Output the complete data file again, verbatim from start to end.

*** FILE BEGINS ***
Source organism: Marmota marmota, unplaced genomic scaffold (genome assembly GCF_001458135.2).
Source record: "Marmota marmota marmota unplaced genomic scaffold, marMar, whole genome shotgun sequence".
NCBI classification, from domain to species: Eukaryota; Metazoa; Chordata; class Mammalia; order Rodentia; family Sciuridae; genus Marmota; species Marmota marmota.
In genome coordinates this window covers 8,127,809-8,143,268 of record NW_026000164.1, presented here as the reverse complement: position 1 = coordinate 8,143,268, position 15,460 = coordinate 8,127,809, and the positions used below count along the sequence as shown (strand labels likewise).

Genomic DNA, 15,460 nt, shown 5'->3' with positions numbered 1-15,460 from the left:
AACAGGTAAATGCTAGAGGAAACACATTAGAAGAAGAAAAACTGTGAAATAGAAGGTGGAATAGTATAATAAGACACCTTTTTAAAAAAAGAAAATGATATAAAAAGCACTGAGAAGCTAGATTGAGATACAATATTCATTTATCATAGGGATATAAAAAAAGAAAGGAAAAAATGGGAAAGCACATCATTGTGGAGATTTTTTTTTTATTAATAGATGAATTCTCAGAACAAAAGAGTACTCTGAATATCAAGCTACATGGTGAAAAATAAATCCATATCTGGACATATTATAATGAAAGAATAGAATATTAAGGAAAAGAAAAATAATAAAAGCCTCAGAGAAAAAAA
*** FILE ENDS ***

Source organism: Marmota marmota, unplaced genomic scaffold (genome assembly GCF_001458135.2).
Source record: "Marmota marmota marmota unplaced genomic scaffold, marMar, whole genome shotgun sequence".
NCBI classification, from domain to species: Eukaryota; Metazoa; Chordata; class Mammalia; order Rodentia; family Sciuridae; genus Marmota; species Marmota marmota.
In genome coordinates this window covers 8,127,809-8,143,268 of record NW_026000164.1, presented here as the reverse complement: position 1 = coordinate 8,143,268, position 15,460 = coordinate 8,127,809, and the positions used below count along the sequence as shown (strand labels likewise).

Genomic DNA, 15,460 nt, shown 5'->3' with positions numbered 1-15,460 from the left:
AACAGGTAAATGCTAGAGGAAACACATTAGAAGAAGAAAAACTGTGAAATAGAAGGTGGAATAGTATAATAAGACACCTTTTTAAAAAAAGAAAATGATATAAAAAGCACTGAGAAGCTAGATTGAGATACAATATTCATTTATCATAGGGATATAAAAAAAGAAAGGAAAAAATGGGAAAGCACATCATTGTGGAGATTTTTTTTTTATTAATAGATGAATTCTCAGAACAAAAGAGTACTCTGAATATCAAGCTACATGGTGAAAAATAAATCCATATCTGGACATATTATAATGAAAGAATAGAATATTAAGGAAAAGAAAAATAATAAAAGCCTCAGAGAAAAAAA